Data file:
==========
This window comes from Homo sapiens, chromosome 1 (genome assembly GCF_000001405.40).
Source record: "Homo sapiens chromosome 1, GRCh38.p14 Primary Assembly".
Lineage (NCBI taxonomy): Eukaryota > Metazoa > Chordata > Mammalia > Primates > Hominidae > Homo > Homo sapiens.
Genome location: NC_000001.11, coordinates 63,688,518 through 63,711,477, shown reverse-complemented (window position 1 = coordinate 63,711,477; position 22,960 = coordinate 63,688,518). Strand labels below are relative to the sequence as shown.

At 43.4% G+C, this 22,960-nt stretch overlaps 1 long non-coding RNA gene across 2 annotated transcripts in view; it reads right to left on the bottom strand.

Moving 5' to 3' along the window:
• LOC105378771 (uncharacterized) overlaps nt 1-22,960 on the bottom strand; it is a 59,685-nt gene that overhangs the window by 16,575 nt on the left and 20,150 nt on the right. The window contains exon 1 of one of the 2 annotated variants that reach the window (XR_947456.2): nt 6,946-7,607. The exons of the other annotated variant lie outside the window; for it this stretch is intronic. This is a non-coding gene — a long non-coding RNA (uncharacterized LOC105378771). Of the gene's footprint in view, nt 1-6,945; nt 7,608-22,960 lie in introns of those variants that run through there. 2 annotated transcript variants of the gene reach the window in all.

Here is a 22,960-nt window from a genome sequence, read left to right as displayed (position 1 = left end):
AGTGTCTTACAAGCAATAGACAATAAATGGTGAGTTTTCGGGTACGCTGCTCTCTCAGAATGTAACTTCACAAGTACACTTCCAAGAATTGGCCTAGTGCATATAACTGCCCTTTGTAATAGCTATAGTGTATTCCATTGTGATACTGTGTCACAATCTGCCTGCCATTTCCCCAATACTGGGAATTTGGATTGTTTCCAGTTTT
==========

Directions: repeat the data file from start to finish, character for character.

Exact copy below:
This window comes from Homo sapiens, chromosome 1 (genome assembly GCF_000001405.40).
Source record: "Homo sapiens chromosome 1, GRCh38.p14 Primary Assembly".
Lineage (NCBI taxonomy): Eukaryota > Metazoa > Chordata > Mammalia > Primates > Hominidae > Homo > Homo sapiens.
Genome location: NC_000001.11, coordinates 63,688,518 through 63,711,477, shown reverse-complemented (window position 1 = coordinate 63,711,477; position 22,960 = coordinate 63,688,518). Strand labels below are relative to the sequence as shown.

At 43.4% G+C, this 22,960-nt stretch overlaps 1 long non-coding RNA gene across 2 annotated transcripts in view; it reads right to left on the bottom strand.

Moving 5' to 3' along the window:
• LOC105378771 (uncharacterized) overlaps nt 1-22,960 on the bottom strand; it is a 59,685-nt gene that overhangs the window by 16,575 nt on the left and 20,150 nt on the right. The window contains exon 1 of one of the 2 annotated variants that reach the window (XR_947456.2): nt 6,946-7,607. The exons of the other annotated variant lie outside the window; for it this stretch is intronic. This is a non-coding gene — a long non-coding RNA (uncharacterized LOC105378771). Of the gene's footprint in view, nt 1-6,945; nt 7,608-22,960 lie in introns of those variants that run through there. 2 annotated transcript variants of the gene reach the window in all.

Here is a 22,960-nt window from a genome sequence, read left to right as displayed (position 1 = left end):
AGTGTCTTACAAGCAATAGACAATAAATGGTGAGTTTTCGGGTACGCTGCTCTCTCAGAATGTAACTTCACAAGTACACTTCCAAGAATTGGCCTAGTGCATATAACTGCCCTTTGTAATAGCTATAGTGTATTCCATTGTGATACTGTGTCACAATCTGCCTGCCATTTCCCCAATACTGGGAATTTGGATTGTTTCCAGTTTT